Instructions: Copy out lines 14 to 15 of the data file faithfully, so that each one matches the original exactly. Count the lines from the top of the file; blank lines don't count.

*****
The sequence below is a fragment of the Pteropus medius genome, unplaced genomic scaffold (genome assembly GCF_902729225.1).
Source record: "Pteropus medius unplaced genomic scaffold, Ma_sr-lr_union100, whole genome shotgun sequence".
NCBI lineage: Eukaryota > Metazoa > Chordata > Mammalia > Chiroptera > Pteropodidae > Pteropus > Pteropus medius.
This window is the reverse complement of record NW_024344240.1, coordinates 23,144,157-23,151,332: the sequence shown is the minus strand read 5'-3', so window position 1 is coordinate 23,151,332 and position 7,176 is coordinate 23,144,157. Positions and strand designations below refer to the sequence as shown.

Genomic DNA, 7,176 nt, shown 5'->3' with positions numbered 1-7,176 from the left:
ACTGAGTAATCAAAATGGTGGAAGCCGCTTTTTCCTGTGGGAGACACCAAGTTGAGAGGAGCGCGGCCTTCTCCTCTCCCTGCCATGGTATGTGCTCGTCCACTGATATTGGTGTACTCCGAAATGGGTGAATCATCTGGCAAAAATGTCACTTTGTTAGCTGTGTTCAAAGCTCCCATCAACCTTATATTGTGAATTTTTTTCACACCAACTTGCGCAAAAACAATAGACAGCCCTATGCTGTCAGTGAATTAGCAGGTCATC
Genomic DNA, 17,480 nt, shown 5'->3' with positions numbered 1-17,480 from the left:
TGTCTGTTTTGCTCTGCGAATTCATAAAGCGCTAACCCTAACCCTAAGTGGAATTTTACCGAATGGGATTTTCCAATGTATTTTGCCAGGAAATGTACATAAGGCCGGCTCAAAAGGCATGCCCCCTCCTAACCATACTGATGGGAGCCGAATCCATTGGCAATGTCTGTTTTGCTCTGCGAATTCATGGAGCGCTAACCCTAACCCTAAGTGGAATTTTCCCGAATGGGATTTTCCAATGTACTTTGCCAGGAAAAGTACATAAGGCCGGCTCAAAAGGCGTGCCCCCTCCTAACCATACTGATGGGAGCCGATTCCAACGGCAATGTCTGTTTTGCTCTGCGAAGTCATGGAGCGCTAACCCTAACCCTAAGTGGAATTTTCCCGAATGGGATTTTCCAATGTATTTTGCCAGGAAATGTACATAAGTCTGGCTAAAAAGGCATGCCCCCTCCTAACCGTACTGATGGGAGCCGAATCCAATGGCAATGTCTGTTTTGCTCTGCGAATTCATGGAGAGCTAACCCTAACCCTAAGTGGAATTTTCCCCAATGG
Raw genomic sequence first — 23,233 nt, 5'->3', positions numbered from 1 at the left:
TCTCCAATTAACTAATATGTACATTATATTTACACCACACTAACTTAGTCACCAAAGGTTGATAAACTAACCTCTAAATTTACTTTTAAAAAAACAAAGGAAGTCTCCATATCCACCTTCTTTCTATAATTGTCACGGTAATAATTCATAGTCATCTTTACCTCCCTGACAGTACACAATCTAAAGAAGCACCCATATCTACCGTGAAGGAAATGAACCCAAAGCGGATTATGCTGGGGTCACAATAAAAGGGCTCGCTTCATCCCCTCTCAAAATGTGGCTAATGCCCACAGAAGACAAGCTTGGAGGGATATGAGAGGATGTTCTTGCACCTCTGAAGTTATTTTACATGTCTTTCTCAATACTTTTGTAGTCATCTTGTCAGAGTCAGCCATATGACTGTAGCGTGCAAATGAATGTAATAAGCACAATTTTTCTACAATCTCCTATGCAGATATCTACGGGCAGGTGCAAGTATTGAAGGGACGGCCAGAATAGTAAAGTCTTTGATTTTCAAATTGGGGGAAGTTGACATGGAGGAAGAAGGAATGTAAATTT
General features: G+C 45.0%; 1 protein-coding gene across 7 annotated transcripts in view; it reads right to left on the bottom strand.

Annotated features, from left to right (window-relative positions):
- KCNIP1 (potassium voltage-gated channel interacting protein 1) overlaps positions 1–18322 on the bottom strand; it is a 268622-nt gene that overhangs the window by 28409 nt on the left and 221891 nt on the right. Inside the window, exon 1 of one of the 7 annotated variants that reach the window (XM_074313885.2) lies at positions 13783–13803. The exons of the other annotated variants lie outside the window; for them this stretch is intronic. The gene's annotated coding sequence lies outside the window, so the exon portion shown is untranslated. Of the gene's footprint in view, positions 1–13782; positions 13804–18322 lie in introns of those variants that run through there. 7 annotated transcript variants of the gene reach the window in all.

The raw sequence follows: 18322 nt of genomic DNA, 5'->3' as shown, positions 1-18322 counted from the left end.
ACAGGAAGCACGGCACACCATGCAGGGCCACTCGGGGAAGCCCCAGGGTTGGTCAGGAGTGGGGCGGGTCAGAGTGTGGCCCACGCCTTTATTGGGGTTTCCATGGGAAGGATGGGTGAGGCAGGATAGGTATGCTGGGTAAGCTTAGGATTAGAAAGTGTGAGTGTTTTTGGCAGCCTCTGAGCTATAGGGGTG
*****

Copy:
The raw sequence follows: 18322 nt of genomic DNA, 5'->3' as shown, positions 1-18322 counted from the left end.
ACAGGAAGCACGGCACACCATGCAGGGCCACTCGGGGAAGCCCCAGGGTTGGTCAGGAGTGGGGCGGGTCAGAGTGTGGCCCACGCCTTTATTGGGGTTTCCATGGGAAGGATGGGTGAGGCAGGATAGGTATGCTGGGTAAGCTTAGGATTAGAAAGTGTGAGTGTTTTTGGCAGCCTCTGAGCTATAGGGGTG